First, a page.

This Blog Has Moved to Forrester

Please continue to follow this blogger at Same material, new location. See you there!

Sunday, November 1, 2009

Real EA's Don't Wear Ties

The title underscores a reality of the state of Enterprise Architecture. Stereotypically, "real EAs" are senior, Mountain Dew-drinking, software developer's that cut their teeth on death marches during the dot-com glory days. These folks would not ever think about wearing a tie. A new-age EA is emerging however - the business professional with as much background in business management as technology. These folks are far more likely to wear ties. Hence the dichotomy - tie or no tie? An alternate title for this post could be:

Pick Your EA: Enterprise Enterprise, Enterprise Software, or Enterprise Technology?

With several hundred replies and counting. Kevin's Smith's challenge on LinkedIn to define Enterprise Architecture in a 160 character text message underscores one thing. There is no agreement on what it means to be an EA. Here's my shot at describing EA and the value it adds. No comment on whether we should were tie (but I do.)

Defining "Enterprise Architecture" (Again)

One of the biggest challenges facing EA is defining itself. Because EA works broadly across IT and the business, organizations should clearly understand and acknowledge EA's role. Lack of clarity causes organizational friction resulting in wasted effort and under achievement. Conversely - when an organization truly understands and leverages EA, it can save $Millions by getting where it needs to be efficiently.

Regardless of your definition, EAs are senior, experienced and costly resources. Without clarity, EA is often characterized as a bunch of highly-compensated, very experienced people who do all sorts of things that don't cohesively contribute to the business' mission. Many EA organizations have roots as a team of technology experts too senior to be placed full-time on one project; in many cases, the "Enterprise Architecture" team was established to manage this pool of very senior technologists.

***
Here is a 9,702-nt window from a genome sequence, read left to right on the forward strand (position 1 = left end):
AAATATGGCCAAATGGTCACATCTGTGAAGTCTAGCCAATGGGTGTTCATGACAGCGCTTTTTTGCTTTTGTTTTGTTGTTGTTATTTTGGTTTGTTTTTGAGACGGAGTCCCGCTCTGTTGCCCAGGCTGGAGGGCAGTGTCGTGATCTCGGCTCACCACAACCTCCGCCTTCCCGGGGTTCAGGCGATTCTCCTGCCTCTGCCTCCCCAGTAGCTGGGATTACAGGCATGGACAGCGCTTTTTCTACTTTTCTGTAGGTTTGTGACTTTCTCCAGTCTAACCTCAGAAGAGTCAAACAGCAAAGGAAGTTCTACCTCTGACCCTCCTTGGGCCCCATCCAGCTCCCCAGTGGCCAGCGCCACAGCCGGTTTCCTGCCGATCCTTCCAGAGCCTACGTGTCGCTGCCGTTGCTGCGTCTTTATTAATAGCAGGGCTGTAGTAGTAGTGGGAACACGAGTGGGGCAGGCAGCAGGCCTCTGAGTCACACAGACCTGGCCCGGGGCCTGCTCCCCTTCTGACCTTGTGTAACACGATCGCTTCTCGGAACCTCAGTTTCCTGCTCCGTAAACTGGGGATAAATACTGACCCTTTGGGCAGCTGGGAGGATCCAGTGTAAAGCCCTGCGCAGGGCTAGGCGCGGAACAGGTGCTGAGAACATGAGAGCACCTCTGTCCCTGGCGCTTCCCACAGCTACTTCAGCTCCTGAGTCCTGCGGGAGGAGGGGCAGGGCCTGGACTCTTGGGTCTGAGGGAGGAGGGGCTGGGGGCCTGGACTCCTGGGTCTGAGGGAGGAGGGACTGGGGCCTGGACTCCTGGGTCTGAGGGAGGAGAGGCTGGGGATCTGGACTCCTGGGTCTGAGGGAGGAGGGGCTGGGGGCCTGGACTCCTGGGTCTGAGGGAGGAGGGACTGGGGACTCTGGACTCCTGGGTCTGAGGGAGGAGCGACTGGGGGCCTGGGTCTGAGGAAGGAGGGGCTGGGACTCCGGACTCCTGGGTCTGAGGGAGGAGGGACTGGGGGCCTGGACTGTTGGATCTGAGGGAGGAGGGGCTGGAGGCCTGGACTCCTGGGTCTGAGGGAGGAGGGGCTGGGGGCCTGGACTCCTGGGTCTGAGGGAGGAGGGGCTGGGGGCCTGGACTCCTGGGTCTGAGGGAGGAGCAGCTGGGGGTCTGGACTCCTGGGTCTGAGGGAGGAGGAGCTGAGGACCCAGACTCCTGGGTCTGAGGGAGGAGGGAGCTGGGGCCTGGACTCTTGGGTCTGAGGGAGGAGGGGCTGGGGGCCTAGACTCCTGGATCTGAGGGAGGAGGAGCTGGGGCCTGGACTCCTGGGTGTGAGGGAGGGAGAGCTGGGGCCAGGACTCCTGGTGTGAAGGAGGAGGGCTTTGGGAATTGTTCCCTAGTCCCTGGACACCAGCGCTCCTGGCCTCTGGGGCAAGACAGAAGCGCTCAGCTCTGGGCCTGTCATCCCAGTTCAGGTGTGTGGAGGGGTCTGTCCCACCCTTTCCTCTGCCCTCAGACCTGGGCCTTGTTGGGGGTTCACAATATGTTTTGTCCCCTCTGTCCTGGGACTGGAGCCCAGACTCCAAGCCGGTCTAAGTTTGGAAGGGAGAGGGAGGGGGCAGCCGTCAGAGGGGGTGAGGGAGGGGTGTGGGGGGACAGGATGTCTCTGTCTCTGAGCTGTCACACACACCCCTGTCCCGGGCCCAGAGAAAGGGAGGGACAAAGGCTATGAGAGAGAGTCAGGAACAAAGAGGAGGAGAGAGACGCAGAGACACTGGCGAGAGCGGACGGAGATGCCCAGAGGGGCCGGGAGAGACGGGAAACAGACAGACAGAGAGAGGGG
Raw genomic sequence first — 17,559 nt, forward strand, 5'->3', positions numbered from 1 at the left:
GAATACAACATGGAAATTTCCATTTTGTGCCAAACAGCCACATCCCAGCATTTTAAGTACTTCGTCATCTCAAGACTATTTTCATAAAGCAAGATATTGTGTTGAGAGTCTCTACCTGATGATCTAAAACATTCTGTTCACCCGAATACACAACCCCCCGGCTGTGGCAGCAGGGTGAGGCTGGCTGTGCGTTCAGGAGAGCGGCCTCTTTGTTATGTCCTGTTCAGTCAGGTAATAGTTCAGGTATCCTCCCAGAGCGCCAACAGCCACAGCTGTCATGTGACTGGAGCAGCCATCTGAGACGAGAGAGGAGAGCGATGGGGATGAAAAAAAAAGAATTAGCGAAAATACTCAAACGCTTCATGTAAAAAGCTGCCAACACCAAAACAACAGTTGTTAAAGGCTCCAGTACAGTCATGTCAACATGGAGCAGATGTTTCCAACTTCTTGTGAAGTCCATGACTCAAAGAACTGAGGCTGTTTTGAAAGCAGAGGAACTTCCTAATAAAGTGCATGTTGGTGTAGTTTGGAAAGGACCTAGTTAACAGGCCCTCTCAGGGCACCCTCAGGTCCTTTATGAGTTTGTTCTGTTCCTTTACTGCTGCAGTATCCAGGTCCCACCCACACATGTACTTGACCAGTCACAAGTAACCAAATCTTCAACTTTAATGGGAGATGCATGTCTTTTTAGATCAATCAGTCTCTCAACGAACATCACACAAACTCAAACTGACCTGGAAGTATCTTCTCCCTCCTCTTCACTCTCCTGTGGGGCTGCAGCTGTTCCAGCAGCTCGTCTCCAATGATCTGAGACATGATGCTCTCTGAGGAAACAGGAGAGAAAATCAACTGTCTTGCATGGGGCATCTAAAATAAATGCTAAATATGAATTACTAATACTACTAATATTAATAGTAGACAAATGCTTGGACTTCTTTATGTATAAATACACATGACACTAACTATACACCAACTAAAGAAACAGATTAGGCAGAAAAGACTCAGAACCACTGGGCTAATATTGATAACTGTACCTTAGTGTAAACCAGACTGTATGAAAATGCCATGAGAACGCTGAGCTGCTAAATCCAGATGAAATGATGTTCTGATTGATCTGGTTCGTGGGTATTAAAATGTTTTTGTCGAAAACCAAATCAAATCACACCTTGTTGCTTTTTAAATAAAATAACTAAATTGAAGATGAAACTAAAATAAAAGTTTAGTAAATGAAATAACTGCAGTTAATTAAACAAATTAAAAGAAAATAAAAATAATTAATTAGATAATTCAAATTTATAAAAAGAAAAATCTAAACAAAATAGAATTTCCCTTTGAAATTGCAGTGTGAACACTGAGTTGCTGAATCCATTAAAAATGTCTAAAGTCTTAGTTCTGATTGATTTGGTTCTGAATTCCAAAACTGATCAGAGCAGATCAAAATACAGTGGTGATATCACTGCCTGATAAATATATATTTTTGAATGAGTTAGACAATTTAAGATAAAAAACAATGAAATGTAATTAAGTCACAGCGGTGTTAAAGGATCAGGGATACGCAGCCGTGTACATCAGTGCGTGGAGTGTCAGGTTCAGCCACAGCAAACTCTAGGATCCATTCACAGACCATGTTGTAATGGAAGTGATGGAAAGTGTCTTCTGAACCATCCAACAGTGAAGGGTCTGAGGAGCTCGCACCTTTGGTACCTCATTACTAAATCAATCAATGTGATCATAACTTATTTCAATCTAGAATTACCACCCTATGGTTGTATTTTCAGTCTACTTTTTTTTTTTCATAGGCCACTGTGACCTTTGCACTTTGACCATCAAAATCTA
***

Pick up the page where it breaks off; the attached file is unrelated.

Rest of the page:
Is EA Just a Group of Senior Technologists?

We get to my point and the subject of the remainder of this post: Is EA just a group of senior technologists leased out to projects or who walk around with their head in the clouds pontificating about the "enterprise"? Or is there real business value in this senior team that grew up in technology?

Since I struggle communicating what I do to friends and family; and my boss has the same struggle with his peers and senior management, I offer a definition and an example. Possibly this will help EAs get a bit more clarity on the value we offer.

A Definition of Enterprise Architecture

Enterprise Architecture (verb) - the application of proven architecture techniques to complex organizations for the purpose of helping the enterprise efficiently meets its objectives.

Enterprise Architecture, at its heart, reconciles a number of competing forces into a cohesive body of knowledge that provides an actionable set of governance artifacts in support of effective decision making.

[compare this to several other definitions on wikipedia which are also enlightening]

So, what the heck does this mean?
  • I did not mention technology, underscoring my belief that EA begins and ends with business. EA has its roots in technology because the referenced "proven architecture techniques" began as Enterprise "IT" Architecture (term credited to IBM) as a means to reconcile competing stakeholder concerns in complex, "enterprise class" software applications and environments.
  • The techniques developed in Enterprise "IT" Architecture, such as IEEE 1471-2000, and TOGAF can be applied to organizations as a whole to achieve similar benefits, document different stakeholder concerns regarding a complex organization into distinct viewpoints, and then reconcile them back together into a plan that can be governed.
  • Architecture is about taking complexity and figuring out what to do. It is about creating a blueprint of a future state and a plan to achieve that future state. Often this involves a definition of your current state, a high level building plan or "roadmap" and a governance mechanism.
  • Most important, EA produces "stuff" to help decision makers make the right decisions. Therefore if your organization has an EA team, and the products of that team are not supporting the people making organizational resource decisions, you are not realizing the full potential of EA.